When it comes to ADA compliance (Federal Americans with Disabilities Act), most people usually think about physical accommodations such as wheelchair access that businesses and local establishments need to have in place.
However, the ADA regulations also extend to the online world which means your website needs to be accessible to all Internet users.
If you’ve been wondering about website accessibility and how to make your website ADA compliant, you’re in the right place. It’s a critical part of developing your WordPress site and requires as much attention as your content.
In this post, we’ll explain what it means to have an ADA compliant website, why website accessibility matters, and how to make sure your website adheres to the ADA compliance regulations.
What Is ADA Compliance?
The Americans With Disabilities Act was passed in 1990 and mandated that all sectors should provide the same rights and opportunities to people with disabilities as they do for those without.
As such, ADA compliance means adhering to the standards and guidelines set forth in the 2010 Americans with Disabilities Act Standards for Accessible Design. These standards mandate that all electronic and information technology must be accessible to Internet users with disabilities (such as vision impairment or hearing loss) as well as users who don’t have any disabilities.
According to Title I of ADA, any business that has at least 15 full-time employees and that operates for 20 or more weeks every year, has to comply with the ADA regulations.
In addition to that, under Title III of ADA, any business that provides public accommodation must also comply with ADA regulations which includes both physical and digital accommodations.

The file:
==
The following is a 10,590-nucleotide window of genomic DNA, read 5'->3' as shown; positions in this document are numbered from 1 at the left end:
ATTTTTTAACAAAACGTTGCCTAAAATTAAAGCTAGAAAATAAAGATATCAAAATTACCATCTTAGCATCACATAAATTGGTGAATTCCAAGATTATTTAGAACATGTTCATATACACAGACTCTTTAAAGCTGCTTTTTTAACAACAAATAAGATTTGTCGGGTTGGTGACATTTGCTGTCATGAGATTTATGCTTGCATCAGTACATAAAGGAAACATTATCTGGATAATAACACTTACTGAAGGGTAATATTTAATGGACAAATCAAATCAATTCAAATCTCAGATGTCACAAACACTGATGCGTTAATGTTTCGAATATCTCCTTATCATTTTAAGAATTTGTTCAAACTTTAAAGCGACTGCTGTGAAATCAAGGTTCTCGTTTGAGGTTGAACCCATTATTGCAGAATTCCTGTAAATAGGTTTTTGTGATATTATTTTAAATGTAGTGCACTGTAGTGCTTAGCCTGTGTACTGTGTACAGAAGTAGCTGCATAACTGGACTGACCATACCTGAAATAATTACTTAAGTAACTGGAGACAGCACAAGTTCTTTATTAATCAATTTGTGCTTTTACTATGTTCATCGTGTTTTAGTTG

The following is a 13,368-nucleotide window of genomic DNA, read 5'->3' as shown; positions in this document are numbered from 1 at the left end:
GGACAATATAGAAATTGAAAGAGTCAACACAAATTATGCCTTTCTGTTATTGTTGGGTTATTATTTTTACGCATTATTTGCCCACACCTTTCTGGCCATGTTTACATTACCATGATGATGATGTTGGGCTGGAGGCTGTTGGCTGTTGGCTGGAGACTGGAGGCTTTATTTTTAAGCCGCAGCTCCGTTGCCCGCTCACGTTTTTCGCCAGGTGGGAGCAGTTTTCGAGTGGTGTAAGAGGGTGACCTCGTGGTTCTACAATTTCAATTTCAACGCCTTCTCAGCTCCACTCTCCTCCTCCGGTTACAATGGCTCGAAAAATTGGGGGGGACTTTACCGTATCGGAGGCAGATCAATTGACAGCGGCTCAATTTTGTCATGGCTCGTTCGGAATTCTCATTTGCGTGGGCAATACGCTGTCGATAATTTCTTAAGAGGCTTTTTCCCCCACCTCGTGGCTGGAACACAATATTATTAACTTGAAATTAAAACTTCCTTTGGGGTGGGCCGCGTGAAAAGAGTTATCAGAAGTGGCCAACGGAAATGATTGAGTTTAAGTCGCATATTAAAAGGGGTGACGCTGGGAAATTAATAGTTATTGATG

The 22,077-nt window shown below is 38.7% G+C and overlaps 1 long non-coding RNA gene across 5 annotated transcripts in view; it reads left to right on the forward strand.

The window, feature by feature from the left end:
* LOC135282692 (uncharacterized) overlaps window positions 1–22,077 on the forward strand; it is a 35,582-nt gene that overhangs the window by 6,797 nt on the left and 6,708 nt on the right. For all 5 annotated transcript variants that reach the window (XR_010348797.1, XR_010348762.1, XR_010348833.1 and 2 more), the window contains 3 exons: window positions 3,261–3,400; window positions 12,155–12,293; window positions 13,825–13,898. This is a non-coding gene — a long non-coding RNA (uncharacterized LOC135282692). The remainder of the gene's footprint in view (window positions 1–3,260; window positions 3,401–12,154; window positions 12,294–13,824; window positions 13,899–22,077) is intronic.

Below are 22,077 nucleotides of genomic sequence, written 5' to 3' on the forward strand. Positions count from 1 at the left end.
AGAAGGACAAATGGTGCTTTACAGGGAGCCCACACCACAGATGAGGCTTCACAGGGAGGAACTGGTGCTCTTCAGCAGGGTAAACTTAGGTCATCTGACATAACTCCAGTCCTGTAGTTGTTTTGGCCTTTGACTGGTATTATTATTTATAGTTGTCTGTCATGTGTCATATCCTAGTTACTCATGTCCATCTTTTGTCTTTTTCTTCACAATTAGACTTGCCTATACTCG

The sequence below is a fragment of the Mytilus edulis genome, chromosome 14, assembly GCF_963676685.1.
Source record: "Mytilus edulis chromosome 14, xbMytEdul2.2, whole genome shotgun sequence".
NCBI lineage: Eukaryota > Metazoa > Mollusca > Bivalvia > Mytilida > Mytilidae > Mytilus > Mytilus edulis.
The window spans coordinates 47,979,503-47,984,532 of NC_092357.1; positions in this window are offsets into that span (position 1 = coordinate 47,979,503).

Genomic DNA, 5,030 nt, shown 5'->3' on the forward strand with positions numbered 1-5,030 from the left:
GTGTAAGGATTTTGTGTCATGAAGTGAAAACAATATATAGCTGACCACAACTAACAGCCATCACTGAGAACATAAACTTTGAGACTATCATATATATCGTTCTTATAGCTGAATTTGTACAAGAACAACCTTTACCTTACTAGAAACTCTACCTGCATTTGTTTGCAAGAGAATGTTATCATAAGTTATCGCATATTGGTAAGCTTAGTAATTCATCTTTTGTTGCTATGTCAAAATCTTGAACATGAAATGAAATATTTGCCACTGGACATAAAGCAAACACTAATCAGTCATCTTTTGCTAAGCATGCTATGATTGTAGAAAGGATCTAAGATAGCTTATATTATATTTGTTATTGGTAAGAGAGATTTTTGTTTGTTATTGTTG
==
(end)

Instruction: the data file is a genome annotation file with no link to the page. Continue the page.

Why Does Accessibility Matter?
According to statistics, 54% of all disabled adults in the US use the internet on a daily basis. As such, having an ADA compliant website ensures that they can access and use your website in the same manner as people without disabilities would.
Here’s why accessibility matters.
- Accessibility is one of our basic human rights according to the UN Convention on the Rights of Persons With Disabilities. It’s also a part of the ADA. If your website is not accessible, it’s not ADA compliant which means you could get into legal trouble. Consider for a moment that in 2018, more than 2000 website accessibility lawsuits were filed.
- An accessible website leads to a bigger audience since more people can navigate and use it without encountering any problems.
- An ADA compliant website can benefit your Search Engine Optimization. A website that’s ADA compliant means proper semantic markup, correctly labeled links, forms, and other elements. As such, it becomes more discoverable by search engines which can then use proper markup to index your site faster and rank it higher.
Before we dive into making sure your website is ADA compliant, it’s important to mention that disability also refers to people who have temporary disabilities.